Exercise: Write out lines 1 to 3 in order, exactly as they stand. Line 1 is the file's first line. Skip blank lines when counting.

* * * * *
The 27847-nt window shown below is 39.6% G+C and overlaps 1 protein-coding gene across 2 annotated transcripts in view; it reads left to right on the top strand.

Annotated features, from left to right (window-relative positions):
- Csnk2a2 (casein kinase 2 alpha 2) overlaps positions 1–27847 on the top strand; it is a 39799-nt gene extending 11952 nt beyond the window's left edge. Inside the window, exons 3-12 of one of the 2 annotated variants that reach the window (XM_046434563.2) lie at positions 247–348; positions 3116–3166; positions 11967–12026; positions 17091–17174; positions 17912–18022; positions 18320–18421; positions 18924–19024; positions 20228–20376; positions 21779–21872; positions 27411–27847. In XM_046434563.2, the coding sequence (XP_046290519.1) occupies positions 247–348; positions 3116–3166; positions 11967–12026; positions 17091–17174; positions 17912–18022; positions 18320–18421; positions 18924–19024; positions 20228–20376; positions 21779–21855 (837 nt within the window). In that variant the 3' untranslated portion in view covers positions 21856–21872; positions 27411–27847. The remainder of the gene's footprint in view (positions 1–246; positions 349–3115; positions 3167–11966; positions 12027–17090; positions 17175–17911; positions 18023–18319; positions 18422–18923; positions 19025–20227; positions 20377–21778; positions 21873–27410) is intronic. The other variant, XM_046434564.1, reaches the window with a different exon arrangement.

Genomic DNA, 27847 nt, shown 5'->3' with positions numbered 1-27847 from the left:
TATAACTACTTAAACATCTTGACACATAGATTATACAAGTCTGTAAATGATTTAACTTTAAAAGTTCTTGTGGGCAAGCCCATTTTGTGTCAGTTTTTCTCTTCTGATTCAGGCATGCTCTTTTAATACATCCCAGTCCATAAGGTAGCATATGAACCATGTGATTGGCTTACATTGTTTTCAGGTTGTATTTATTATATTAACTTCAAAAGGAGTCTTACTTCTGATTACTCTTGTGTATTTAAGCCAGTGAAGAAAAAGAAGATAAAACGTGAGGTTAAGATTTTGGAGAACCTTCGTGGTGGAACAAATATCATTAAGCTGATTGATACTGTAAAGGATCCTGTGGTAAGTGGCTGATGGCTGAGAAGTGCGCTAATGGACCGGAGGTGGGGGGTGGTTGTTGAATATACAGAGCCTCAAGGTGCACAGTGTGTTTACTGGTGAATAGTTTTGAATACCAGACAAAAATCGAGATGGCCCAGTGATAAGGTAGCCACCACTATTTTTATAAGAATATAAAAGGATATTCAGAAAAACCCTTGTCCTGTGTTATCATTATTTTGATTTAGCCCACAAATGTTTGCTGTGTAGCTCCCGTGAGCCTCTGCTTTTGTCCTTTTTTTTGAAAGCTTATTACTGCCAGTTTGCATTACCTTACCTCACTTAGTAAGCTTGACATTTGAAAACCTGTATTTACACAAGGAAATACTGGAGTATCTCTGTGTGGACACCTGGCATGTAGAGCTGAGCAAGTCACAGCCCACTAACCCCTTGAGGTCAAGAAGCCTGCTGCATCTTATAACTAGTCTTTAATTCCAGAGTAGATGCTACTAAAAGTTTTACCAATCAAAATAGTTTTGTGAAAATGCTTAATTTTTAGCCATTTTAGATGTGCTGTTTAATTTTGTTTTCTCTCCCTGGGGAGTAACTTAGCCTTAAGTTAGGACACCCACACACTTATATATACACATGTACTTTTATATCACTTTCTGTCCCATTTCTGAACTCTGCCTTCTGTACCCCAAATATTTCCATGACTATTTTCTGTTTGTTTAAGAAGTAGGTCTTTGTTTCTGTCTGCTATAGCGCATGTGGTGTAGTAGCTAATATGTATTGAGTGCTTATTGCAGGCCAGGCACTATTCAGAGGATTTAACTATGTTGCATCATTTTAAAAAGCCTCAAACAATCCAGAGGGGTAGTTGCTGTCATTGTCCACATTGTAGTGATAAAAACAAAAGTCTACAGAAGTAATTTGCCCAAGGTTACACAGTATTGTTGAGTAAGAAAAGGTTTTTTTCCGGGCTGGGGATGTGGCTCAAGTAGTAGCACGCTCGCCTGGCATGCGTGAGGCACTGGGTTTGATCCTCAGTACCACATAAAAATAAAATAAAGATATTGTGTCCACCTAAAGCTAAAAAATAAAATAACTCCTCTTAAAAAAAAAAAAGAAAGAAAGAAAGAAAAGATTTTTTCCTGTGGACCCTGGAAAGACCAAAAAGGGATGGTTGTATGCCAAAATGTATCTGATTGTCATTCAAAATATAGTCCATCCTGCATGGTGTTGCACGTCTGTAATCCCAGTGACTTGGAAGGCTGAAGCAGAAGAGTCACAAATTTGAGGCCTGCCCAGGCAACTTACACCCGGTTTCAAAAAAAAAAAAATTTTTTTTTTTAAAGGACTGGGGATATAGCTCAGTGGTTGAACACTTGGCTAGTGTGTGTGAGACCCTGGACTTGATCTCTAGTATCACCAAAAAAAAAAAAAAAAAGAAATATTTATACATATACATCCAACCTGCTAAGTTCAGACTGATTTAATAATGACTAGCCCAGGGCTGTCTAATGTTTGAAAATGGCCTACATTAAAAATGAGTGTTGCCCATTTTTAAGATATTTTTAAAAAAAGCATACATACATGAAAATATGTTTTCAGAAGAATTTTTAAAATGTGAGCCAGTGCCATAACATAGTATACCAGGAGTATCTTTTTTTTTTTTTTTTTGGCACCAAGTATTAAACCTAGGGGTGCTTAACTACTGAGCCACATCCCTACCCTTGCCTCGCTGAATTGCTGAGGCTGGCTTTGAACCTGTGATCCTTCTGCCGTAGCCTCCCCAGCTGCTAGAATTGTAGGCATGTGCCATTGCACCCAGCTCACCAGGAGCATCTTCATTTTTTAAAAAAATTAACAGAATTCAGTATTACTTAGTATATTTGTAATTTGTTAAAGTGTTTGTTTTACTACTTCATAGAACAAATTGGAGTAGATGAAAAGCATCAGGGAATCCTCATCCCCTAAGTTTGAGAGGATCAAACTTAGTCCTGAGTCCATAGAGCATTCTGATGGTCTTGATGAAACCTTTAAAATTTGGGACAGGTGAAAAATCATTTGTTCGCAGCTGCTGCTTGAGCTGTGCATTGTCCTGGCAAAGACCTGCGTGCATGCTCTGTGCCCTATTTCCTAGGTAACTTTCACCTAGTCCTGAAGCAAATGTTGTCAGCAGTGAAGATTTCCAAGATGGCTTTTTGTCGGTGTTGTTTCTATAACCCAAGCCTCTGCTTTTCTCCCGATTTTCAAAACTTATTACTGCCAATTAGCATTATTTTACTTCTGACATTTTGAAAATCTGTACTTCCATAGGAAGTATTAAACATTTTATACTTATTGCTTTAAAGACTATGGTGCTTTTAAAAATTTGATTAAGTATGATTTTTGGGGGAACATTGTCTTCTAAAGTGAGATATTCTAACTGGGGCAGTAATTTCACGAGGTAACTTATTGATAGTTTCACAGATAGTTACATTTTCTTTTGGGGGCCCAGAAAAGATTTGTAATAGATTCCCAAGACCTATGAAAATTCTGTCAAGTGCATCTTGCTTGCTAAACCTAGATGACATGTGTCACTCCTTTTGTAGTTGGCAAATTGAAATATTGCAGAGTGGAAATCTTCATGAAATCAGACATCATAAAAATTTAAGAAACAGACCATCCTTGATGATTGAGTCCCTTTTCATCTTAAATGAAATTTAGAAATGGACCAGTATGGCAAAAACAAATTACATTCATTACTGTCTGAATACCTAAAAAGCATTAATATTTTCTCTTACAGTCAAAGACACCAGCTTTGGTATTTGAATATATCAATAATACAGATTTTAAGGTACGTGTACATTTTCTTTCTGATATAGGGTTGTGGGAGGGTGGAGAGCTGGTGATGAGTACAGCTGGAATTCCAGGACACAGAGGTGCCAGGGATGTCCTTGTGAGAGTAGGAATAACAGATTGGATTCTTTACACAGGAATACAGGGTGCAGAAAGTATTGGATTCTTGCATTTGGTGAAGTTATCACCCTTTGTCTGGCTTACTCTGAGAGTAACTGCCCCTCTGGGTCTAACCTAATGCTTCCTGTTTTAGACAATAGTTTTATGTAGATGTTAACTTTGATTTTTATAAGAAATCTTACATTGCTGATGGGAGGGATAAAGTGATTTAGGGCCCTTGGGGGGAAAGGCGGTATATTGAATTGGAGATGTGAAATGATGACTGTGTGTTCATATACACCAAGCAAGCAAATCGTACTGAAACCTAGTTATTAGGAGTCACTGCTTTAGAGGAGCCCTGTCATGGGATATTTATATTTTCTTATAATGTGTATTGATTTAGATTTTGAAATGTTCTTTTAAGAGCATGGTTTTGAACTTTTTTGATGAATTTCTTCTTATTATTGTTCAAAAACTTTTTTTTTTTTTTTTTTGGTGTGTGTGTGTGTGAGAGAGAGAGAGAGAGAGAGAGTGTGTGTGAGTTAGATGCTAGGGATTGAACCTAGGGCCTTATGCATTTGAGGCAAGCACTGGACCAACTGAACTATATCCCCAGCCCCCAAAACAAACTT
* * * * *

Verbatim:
The 27847-nt window shown below is 39.6% G+C and overlaps 1 protein-coding gene across 2 annotated transcripts in view; it reads left to right on the top strand.

Annotated features, from left to right (window-relative positions):
- Csnk2a2 (casein kinase 2 alpha 2) overlaps positions 1–27847 on the top strand; it is a 39799-nt gene extending 11952 nt beyond the window's left edge. Inside the window, exons 3-12 of one of the 2 annotated variants that reach the window (XM_046434563.2) lie at positions 247–348; positions 3116–3166; positions 11967–12026; positions 17091–17174; positions 17912–18022; positions 18320–18421; positions 18924–19024; positions 20228–20376; positions 21779–21872; positions 27411–27847. In XM_046434563.2, the coding sequence (XP_046290519.1) occupies positions 247–348; positions 3116–3166; positions 11967–12026; positions 17091–17174; positions 17912–18022; positions 18320–18421; positions 18924–19024; positions 20228–20376; positions 21779–21855 (837 nt within the window). In that variant the 3' untranslated portion in view covers positions 21856–21872; positions 27411–27847. The remainder of the gene's footprint in view (positions 1–246; positions 349–3115; positions 3167–11966; positions 12027–17090; positions 17175–17911; positions 18023–18319; positions 18422–18923; positions 19025–20227; positions 20377–21778; positions 21873–27410) is intronic. The other variant, XM_046434564.1, reaches the window with a different exon arrangement.